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Business cheers Rucho and Howard for unemployment cuts

The cuts in unemployment benefits have not been very popular, and have been one of the focuses of the Moral Monday protests.

But now the principal authors are getting some love. Rep. Julia Howard and Sen. Bob Rucho have been named the 2013 recipients of the Unemployment Insurance Integrity Award given by the UWC -- Strategic Services on Unemployment & Workers Compensation. UWC is a national association that presents the business community on unemployment insurance and workers' compensation public policy issues.

"The North Carolina Chamber and its members commend the leadership of Re. Howard and Sen. Rucho in reforming our state's broke and broken unemployment system,'' said Lew Ebert, chamber president. "We are pleased to see them be recognized for their hard work in shifting our focus from unemployment to reemployment.''

The legislature passed a bill in February dealing with $2.5 billion debt on unemployment insurance -- the third largest in the country -- caused by the state's high unemployment rate and a series of tax cuts in unemployment insurance over the years.

Because North Carolina leaders cut average weekly benefits for new claims,a bout 170,000 workers whose state benefits expire this year will lose more than $700 million in payments, according to the U.S. Labor Department.

Legislative spat over Durham development yields public hearing

The Durham development called 751 South has again divided the legislature. This time, it took the form of a fight between the House Rules chairman and a House Finance co-chairwoman. Finance won going away, in a 75-36 vote.

That means a public hearing on the bill requiring Durham to annex land for the controversial subdivision is on for 4 p.m. Monday.

Rep. Julia Howard, successfully argued to Senate Bill 315 transferred back to her Finance Committee after it had been moved to Rep. Tim Moore's Rules Committee.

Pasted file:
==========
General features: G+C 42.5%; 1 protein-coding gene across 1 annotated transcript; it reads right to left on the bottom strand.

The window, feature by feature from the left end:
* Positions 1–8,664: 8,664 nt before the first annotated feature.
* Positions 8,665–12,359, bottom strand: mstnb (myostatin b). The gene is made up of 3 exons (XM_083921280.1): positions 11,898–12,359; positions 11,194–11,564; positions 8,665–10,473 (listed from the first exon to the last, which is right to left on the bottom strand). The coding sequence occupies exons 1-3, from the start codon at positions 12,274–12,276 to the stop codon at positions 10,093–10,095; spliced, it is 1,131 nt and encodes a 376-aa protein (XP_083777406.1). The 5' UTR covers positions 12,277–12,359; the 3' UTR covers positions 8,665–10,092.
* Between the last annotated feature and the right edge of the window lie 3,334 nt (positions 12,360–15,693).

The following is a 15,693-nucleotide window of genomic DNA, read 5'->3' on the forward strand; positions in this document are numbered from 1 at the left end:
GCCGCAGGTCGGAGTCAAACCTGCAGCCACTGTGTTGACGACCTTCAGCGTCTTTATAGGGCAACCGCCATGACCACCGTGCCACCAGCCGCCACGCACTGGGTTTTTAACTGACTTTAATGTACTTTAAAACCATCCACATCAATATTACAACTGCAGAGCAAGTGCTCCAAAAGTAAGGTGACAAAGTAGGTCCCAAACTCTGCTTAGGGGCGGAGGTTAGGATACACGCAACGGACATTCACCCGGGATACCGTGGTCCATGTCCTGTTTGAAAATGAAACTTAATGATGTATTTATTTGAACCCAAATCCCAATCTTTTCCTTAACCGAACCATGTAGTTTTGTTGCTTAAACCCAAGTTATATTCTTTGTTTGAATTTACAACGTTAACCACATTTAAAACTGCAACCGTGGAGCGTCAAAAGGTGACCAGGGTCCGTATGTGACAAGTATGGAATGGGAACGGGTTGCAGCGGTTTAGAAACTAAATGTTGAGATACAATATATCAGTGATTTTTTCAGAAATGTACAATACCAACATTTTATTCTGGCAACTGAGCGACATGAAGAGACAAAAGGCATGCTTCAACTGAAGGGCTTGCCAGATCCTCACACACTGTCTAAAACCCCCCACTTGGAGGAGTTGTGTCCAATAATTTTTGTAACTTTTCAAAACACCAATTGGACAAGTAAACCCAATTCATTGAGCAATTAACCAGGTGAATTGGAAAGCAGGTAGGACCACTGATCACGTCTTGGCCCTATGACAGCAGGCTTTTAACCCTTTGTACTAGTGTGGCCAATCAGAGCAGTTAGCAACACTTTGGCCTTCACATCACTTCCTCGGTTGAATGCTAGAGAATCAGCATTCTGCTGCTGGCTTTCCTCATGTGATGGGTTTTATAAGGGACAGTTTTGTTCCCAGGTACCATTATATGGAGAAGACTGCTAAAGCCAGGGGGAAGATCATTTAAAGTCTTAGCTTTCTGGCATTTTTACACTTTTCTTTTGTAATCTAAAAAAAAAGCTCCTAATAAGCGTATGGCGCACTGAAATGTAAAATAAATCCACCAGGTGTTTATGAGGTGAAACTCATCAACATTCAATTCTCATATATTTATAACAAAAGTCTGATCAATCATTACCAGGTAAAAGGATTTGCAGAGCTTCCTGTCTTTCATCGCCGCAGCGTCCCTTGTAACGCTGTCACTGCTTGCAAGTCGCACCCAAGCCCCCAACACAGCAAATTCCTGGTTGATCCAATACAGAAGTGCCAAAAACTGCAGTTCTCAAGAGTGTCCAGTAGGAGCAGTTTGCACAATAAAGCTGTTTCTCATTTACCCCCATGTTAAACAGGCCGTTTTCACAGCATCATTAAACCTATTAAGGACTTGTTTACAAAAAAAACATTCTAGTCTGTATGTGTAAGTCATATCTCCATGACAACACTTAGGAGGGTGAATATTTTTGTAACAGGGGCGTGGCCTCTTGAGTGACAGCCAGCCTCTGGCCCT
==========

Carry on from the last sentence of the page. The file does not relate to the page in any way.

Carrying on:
Howard said Finance had decided to hold a public hearing, so it wouldn't be right to move the bill.

House GOP caucus revolt blocks tax overhaul efforts

UPDATED: A split in the House Republican Caucus exploded into the open Wednesday morning, throwing a major tax bill into further jeopardy.

House Republican leaders, led by Speaker Thom Tillis, sought to strip a provision added to the bill a day earlier that added $500 million in cost. But a cadre of Republicans and Democrats joined forces in the Appropriations Committee to block a proposed substitute bill from even being considered.

The move left the House tax overhaul -- the top GOP agenda item this session -- in limbo and the lawmakers bewildered. Committee Chairman Nelson Dollar left the meeting dumbfounded and unable to find the words to explain what happened. Other clumps of Republicans huddled in the corners of the committee room, discussing one of the largest fissures in the Republican Caucus this session.

Morning Memo: State lawmakers begin tackling taxes

TAX DAY: State lawmakers will tackle this session's biggest topic Thursday, with Senate leaders expected to put their tax overhaul plan into writing and House lawmakers taking a first look at a bill backed by House Speaker Thom Tillis. No votes are expected on either but much discussion is expected. One interesting tidbit about the House plan: the absence of Rep. Julia Howard, the finance chairwoman. Howard demurred when asked why she wasn't involved in the legislation. "Read what you want into it," she said. Asked what she thought about the plan, which is being spearheaded by Elections Committee Chairman David Lewis, Howard said, "I haven't read it yet."

The key in the Senate is the language of the bill. Senate GOP leaders -- including President Pro Tem Phil Berger -- have been working on it since outlining a framework and debuting a spiffy website a couple weeks ago. No major changes are expected, but the question is how the final language addresses the possibility that many would see a tax hike over the long-term under the plan.

McCRORY PREPARES FOR HIS BIG SUMMER ROLE: Weather forecasters are calling for an active Atlantic hurricane season -- putting Gov. Pat McCrory into a key role as disaster chief in his first year on the job should one hit North Carolina. McCrory will talk hurricane prep Thursday at a news conference. Saturday marks the start of the season, which ends Nov. 30.